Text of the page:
Three roofers seen using no safety protection


Even on a 2-storey domestic building, the height of the roof and the pitch of it are enough to make this a very dangerous place on which to work. Building health and safety regulations are very clear on the requirement to take proper precautions by means of primary and secondary protection for the workers involved.

Yet still we see cases like this one (pictured) where roofers operate with no security whatsoever. This is a house in Kingsbury, in the London Borough of Brent, seen on 10th July 2012. The workers had been engaged to do the roof work by Mr Ranjit Singh, principal of Ranjit Roofing Company Ltd. based in Ealing, West London. A local person made a complaint about this, with the result that an HSE inspector visited and photographed the men, before serving an immediate prohibition notice on Ranjit Roofing Company: this prevented any further work at height from taking place on the roof until the firm had put the required safety measures into action.

 What should have been done

On a small and restricted space like this, there are real dangers to those on the roof, and also there are risks to workers or the public on the ground – and measures could have included:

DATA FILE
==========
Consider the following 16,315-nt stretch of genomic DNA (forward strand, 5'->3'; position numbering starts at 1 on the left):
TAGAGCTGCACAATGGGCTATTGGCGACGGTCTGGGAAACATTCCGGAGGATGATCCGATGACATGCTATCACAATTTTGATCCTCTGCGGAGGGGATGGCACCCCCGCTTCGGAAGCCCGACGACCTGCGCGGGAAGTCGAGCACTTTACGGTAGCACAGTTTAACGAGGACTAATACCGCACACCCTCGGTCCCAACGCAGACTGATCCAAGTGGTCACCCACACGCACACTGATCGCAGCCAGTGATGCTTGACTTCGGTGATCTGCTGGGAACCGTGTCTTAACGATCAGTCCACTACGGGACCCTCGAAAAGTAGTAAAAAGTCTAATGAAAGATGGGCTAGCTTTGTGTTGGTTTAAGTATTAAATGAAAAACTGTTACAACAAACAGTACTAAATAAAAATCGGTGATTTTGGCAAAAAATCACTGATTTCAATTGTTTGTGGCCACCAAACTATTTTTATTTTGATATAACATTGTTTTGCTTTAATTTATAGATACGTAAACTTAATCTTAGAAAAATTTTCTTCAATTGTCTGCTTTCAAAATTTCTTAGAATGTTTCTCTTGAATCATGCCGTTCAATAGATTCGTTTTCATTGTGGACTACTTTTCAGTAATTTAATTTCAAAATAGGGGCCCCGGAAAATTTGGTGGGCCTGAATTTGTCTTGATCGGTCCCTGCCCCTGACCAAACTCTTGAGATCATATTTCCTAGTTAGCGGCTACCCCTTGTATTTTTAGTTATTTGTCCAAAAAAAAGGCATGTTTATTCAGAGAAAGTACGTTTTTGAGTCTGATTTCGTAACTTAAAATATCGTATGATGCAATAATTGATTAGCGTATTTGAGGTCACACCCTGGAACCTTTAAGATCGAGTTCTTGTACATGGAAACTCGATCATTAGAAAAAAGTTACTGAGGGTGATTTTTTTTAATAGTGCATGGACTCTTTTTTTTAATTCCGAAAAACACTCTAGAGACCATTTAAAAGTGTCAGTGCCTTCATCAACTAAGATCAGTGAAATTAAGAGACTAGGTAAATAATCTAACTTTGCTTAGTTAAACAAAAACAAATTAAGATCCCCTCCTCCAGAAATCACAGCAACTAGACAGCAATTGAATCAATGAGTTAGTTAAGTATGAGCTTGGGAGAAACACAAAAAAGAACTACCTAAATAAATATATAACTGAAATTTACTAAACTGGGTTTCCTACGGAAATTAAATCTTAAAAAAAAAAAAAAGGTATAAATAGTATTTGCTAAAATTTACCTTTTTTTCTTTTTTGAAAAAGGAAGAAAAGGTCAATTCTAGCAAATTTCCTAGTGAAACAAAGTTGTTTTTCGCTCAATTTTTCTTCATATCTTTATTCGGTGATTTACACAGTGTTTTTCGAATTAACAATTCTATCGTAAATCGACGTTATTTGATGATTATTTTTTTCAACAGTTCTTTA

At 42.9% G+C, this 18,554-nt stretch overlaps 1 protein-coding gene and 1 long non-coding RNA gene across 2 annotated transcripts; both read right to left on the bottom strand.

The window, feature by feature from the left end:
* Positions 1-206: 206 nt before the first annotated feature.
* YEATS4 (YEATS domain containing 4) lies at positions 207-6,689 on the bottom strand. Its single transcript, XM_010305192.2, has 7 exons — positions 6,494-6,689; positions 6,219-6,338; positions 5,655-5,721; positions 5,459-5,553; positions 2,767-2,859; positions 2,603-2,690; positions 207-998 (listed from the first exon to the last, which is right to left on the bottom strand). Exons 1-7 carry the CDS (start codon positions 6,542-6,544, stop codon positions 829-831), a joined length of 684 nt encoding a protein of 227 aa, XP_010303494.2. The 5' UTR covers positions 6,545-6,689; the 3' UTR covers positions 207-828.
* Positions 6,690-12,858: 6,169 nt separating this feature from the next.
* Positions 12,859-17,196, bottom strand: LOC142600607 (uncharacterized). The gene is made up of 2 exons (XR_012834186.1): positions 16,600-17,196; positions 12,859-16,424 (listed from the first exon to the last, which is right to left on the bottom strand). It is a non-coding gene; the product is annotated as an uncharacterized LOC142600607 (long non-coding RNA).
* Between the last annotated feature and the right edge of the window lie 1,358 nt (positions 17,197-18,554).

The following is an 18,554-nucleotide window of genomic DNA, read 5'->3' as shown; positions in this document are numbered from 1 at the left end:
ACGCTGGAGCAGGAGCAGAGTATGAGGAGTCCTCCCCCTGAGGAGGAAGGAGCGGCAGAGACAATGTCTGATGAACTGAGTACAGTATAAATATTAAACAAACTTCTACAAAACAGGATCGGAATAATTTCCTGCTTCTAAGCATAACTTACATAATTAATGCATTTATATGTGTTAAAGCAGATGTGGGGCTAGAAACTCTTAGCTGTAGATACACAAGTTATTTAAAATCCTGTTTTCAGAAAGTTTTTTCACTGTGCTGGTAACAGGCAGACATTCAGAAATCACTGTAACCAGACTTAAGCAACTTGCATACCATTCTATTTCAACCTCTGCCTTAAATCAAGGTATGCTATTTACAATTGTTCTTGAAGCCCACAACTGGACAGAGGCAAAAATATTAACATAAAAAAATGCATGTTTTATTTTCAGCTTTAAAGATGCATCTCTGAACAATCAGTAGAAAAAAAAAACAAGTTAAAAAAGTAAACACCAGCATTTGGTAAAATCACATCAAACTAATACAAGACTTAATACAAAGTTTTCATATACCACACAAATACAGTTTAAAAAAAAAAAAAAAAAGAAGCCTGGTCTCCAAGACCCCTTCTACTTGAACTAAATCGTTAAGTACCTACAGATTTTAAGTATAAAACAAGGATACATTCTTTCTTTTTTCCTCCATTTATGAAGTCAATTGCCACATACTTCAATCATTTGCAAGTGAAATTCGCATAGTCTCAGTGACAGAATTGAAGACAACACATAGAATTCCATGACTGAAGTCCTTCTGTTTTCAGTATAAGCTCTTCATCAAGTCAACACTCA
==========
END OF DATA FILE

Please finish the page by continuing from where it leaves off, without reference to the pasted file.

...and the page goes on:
• individual harnesses
  • scaffolding instead of just a ladder
  • edge guarding to protect against falling materials

You can see a partial chute in use at the side of the house, but this still allowed uncontrolled waste to fall to earth, and it did not stop tiles or other roofing debris from tumbling from the roof while the men worked. The men are clearly also severely short of space and could easily have tripped over each other with disastrous results. It is very lucky that none were hurt.

Company and Director both guilty

Westminster Magistrates fined the firm of Ranjit Roofing Co Ltd (of Speart Lane, Hounslow) £5,000 plus £4,137 in HSE legal costs for a breach of the Work at Height Regulations. But it did not end there: under the Health and Safety at Work etc Act 1974 a director is individually liable for cases of neglect, as well as his firm, and accordingly Ranjit Singh from Greenford, Middlesex received a 2-year conditional discharge and had to pay the prosecution costs of £1,957.

The Inspector responsible for the prosecution commented:

This is the second prosecution of a roofing company from this part of London for similar safety failings in just a few months. The fact that there was no incident in this case is immaterial – the danger was there and someone could have been injured, or even killed, at any time. The safety standards required to protect workers against falls from height are readily accessible on HSE’s website.

The relevant information for the benefit of those involved in construction health and safety can be found here.